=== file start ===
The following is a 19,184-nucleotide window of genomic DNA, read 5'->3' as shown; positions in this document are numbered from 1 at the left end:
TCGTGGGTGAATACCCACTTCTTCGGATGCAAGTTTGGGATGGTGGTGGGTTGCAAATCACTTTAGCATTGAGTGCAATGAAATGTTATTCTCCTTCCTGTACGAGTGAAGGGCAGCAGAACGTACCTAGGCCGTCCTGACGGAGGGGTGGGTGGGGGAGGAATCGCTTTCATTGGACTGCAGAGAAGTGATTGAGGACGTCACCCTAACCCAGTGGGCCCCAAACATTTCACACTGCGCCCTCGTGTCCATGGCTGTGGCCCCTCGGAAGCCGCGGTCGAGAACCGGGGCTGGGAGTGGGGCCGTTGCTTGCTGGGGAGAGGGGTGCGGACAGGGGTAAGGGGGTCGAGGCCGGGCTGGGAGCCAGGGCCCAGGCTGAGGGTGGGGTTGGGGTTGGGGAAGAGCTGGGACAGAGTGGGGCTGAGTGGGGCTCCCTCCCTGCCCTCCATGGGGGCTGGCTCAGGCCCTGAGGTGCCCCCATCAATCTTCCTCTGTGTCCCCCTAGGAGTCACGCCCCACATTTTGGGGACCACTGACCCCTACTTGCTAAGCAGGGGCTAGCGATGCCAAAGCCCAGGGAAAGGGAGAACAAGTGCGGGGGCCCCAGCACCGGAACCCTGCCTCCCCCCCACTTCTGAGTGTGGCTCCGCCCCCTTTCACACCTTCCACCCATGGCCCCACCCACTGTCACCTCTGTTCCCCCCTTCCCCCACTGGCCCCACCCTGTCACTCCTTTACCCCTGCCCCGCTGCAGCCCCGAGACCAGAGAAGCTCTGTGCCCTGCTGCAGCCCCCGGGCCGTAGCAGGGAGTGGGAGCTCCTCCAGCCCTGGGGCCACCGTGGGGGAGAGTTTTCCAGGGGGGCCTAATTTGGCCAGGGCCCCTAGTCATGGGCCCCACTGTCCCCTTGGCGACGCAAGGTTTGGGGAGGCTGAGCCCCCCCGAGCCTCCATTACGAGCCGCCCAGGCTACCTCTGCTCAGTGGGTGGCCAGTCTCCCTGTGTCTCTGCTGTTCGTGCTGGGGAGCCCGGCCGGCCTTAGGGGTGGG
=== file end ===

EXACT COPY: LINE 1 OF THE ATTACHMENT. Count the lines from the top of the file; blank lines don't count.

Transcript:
The following is a 19,184-nucleotide window of genomic DNA, read 5'->3' as shown; positions in this document are numbered from 1 at the left end: